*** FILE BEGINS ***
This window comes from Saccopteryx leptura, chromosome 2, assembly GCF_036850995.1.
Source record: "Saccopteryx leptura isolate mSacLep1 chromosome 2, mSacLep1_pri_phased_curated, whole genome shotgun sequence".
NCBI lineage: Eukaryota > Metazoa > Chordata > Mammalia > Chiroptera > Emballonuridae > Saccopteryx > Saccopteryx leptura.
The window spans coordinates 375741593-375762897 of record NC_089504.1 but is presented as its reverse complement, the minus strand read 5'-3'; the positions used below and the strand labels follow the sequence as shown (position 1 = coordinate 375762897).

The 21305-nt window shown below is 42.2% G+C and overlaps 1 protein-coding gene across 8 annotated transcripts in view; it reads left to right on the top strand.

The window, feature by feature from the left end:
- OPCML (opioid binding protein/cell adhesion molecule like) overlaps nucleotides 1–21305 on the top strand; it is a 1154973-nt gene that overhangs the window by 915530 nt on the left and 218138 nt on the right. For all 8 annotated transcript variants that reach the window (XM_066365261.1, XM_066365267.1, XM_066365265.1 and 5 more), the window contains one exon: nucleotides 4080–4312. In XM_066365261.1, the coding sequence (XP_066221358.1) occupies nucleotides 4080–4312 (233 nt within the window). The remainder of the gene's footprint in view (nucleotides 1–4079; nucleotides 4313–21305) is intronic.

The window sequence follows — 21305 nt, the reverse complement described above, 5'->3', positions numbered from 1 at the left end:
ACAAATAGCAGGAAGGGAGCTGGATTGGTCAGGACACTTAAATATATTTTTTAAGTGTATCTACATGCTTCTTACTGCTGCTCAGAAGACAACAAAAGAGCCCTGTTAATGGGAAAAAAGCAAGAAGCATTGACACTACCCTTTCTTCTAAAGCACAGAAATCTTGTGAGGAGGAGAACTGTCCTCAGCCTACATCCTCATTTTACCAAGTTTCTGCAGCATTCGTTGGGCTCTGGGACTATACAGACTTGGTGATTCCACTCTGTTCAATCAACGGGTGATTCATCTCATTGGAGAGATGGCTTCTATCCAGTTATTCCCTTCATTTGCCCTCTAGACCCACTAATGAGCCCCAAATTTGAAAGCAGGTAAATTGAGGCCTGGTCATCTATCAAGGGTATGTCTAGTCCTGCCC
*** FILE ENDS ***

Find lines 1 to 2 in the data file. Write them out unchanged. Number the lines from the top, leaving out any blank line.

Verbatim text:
This window comes from Saccopteryx leptura, chromosome 2, assembly GCF_036850995.1.
Source record: "Saccopteryx leptura isolate mSacLep1 chromosome 2, mSacLep1_pri_phased_curated, whole genome shotgun sequence".